Let me close with the first thing I check in the morning — the spuria iris.
As I was gathering up pictures for this post, I found it hard to stay focussed on the task. Each image I came across seemed to lead me down a path of ‘what was the name of that flower?’. I clearly need a garden elf who goes around checking on labels. Anyway, let me begin by saying April is, as always, a time of flower abundance so that Garden Blogger’s Bloom Day is necessarily a picking and choosing of which flowers to display. The daffodils are everywhere and their fragrance dominates the inside of the house and all of the gardens. But it is also a time to revel in the Hellebores who, though they started much earlier, have not gone away at all.
In contrast, it is worth noting that this is the peak time for the spring ephemerals which clamor to be appreciated for their very short time on the stage. They are generally around for just a few days at most and require getting down on your hands and knees to see the wonderful details.
A longer lasting springtime favorite is the Roadrunner trillium.
In the orchard and the woods the cherries are in bloom.
And alpine bed and troughs feature some distinctive flowers that are not usually part of the Maryland landscape.
Inside the house, the clivia is trying hard to make us focus on indoor flowers.
And lastly, since I am well past the normal posting time, let me close with the latest Cypripedium that we added from this year’s visit to Plant Delights. It’s a ahead of it’s season because I’ve just taken it from the greenhouse.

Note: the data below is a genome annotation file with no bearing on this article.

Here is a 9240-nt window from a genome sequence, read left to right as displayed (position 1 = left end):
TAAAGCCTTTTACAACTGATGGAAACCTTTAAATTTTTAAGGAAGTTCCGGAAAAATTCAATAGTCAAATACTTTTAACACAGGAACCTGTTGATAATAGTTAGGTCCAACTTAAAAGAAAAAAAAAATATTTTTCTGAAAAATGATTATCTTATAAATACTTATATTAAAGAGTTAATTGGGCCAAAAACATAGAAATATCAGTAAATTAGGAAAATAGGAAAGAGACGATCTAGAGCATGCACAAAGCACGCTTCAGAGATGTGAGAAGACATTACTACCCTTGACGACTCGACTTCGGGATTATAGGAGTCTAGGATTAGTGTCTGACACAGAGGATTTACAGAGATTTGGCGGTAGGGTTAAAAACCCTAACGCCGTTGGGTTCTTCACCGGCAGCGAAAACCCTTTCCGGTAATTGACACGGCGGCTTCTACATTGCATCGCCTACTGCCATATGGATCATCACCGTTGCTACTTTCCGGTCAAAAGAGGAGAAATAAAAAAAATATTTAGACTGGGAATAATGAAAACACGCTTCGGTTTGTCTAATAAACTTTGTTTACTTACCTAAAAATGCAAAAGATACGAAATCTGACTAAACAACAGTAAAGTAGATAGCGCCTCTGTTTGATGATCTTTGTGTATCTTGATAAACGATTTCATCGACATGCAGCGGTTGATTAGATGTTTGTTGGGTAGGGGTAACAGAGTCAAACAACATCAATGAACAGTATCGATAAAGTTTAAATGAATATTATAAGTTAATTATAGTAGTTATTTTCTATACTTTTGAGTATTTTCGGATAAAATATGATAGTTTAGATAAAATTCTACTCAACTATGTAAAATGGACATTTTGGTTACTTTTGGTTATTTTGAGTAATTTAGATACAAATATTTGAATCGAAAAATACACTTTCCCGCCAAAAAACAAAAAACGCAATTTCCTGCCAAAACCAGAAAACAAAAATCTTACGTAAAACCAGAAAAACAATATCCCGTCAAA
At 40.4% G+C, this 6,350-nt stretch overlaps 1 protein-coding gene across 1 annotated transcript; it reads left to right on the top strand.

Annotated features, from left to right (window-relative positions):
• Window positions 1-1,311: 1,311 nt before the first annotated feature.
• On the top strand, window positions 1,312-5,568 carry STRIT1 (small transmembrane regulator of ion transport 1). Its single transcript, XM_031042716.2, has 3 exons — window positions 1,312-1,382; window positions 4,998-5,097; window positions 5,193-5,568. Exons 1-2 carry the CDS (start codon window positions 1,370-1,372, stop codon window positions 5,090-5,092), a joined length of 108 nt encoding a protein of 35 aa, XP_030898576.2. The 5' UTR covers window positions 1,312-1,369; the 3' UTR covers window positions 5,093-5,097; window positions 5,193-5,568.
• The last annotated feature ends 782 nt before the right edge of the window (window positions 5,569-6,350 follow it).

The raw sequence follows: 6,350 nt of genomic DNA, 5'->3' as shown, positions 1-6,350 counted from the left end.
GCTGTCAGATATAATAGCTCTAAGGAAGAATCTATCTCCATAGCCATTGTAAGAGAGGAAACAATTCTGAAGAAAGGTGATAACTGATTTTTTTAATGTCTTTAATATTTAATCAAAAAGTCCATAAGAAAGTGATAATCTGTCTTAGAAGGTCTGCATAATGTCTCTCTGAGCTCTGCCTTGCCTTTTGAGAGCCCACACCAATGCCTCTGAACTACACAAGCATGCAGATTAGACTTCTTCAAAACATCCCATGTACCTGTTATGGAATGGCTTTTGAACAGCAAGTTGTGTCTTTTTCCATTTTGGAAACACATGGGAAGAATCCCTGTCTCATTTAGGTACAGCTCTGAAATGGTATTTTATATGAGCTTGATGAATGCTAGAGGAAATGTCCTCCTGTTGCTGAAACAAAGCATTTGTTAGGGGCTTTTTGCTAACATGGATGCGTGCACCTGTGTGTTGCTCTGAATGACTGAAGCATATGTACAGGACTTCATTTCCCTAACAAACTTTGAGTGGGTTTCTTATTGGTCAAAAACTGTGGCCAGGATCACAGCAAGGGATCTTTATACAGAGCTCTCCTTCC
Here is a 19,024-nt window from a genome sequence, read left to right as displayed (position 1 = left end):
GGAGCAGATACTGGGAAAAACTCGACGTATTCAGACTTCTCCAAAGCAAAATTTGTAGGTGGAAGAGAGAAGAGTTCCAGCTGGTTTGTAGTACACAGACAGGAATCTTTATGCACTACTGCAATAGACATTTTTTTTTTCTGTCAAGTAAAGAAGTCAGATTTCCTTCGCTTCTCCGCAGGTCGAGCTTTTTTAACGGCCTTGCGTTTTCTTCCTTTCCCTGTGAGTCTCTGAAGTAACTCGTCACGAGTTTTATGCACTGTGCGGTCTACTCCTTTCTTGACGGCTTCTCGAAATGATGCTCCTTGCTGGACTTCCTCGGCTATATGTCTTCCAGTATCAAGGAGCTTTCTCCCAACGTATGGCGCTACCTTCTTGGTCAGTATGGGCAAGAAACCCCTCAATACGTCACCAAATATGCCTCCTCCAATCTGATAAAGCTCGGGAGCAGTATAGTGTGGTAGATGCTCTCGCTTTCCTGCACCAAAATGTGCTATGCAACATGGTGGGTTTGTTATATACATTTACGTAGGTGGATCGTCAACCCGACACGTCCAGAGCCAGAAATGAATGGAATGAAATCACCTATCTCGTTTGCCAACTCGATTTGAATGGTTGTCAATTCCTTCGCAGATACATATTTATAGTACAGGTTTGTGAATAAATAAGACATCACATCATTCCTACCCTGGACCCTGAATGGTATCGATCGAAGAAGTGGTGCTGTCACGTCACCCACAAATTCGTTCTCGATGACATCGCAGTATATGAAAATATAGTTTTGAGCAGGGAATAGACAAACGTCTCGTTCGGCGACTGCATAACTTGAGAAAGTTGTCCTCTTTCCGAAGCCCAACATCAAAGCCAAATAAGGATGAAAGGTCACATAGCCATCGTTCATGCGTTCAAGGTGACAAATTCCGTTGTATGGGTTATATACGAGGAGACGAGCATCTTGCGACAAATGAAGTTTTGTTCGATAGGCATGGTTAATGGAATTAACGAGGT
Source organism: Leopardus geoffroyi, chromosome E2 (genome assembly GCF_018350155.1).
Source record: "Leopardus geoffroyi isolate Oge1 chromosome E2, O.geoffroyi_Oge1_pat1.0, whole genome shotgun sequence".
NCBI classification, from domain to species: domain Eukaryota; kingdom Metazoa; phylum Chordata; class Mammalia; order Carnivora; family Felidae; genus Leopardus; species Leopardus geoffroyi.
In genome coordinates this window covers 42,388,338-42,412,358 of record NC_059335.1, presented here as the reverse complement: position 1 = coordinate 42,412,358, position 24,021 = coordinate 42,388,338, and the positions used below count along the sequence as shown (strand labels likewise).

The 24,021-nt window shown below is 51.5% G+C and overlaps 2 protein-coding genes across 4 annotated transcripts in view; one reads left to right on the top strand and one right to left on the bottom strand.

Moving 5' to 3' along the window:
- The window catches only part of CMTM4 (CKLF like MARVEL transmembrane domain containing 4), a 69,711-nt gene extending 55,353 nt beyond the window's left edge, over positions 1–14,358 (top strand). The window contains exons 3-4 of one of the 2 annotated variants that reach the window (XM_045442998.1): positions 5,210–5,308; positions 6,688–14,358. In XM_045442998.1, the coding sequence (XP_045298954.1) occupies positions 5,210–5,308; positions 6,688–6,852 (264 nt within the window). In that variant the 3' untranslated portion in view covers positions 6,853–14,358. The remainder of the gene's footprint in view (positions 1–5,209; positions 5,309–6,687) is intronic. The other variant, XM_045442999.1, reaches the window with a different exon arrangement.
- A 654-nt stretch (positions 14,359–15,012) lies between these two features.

Beth and son Josh dyed Easter eggs yesterday to continue a tradition going back many years. No little kids around this weekend but we can pretend.
The first week of April is a great time for the spring ephemerals. It seems like everything wants to come out the ground at once following the winter doldrums. I am especially fond of hepaticas and they are in the midst of their bloom cycle right now.
This is a particularly large flowered hepatica that I got several years ago from Seneca Hill Perennials (now closed).
Also in flower is a lovely pink seedling from Hillside Nursery.
A few years ago I got a pink seedling from Thimble Farms that has lovely purple stamens. It’s very hard to photograph because the slightest breeze will set it to vibrating.
I’ve also noticed that one of the american hepaticas has a very nice pink cast to it.
There are more hepaticas still emerging. Meanwhile their friends the corydalis are popping up around the yard.
One of Janis Ruksan’s best corydalis is Gunite, named after his wife.
A rather special flower is the Fritillaria stenanthera.
It is unlike any other Fritillaria that we have.
The flowers point outward and are individually quite lovely. It seems to be thriving outside.
Right beside it is a very nice adonis. This was apparently a spot that I thought was exceptional because I put two rather nice plants in about the same place. We will let them work it out.
Of course my go-to Adonis for distinctive variety is always Adonis ‘Sandansaki’.
In it’s early stage it has only a small green bud in the midst of a yellow flower. By the end, it’s pretty much all green lion’s mane.
It has three buds this year, the most ever.
Other yellow highlights are in the troughs and the alpine beds.
This one sits in the small trough by the back door.
The Draba acaulis is in one of the large troughs by the door to the greenhouse. Nearby is a pasque flower getting ready to emerge.
Reliably scattered around the yard are Primula vulgaris to reflect the way they are found in the wild in England.